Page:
I can’t say that I have authors or stories that directly influence my writing. I do know that I’ve written a lot of educational material (I used to contribute on a site called http://www.Socratic.com – which is now a read-only site) and I’d explain the reasons for things before getting to an answer. Why is it that parallel lines have the same slope – let’s talk about graphing and line equations. Why is it that the probability of getting a certain poker hand is calculated this way – let’s talk about combinations and probability. I think that helps inform my writing – I dislike jumping into discussions. I far prefer to get everyone on the same page first, then move into more interesting stuff.

9. Recommend a great science fiction book or movie that we might have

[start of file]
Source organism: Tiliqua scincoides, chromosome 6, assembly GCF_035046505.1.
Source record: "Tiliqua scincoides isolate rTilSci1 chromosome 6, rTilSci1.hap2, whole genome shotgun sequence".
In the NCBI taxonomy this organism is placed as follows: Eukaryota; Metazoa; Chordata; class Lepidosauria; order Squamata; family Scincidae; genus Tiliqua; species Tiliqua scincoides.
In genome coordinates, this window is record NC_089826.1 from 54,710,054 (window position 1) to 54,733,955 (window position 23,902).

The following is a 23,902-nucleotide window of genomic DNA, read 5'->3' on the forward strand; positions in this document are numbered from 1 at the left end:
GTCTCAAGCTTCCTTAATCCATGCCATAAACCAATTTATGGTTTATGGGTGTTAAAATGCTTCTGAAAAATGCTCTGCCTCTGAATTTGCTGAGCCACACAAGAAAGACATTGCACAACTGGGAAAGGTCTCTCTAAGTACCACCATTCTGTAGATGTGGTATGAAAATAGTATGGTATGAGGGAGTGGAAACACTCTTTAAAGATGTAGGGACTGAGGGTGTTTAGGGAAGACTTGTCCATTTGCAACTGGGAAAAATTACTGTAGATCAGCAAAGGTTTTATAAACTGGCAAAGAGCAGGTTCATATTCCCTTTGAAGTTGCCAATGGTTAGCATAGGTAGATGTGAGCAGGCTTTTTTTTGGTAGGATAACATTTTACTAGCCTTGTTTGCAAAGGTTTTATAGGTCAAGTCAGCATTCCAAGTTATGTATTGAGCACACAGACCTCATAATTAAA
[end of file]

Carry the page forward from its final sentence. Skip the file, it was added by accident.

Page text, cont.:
missed you didn’t create?

I’m a big fan of Flatland by Edwin Abbott. And it’s available for free online! Abbot is brilliant in how he describes different dimensional worlds and the result it has on the residents of those worlds (and this may be an influence on how I’m writing my stories… )

10. Anything else about you or your novel that you would like us to know?

I think the most important thing I can add about myself is that I eat a carnivore diet (I eat meat and pretty much nothing else). One of the things that allowed me to have the brain clarity to write (and, at least in my opinion, do so well) was eliminating the brain fog I suffered from when I ate carbohydrates, vegetable oils, and wheat-based products.

11. What’s the best way to find you online?

I can be found in a few different ways. On Facebook, my 100-word story group is One-Hundred-Words (everyone is welcome to join). I also have a fan page on Facebook, Parzival Sattva. I write on http://medium.com , at https://medium.com/@parzivalsattva . My twitter handle is @PSattva. Lastly, I’m on Blogger at https://100-wordchallenges.blogspot.com/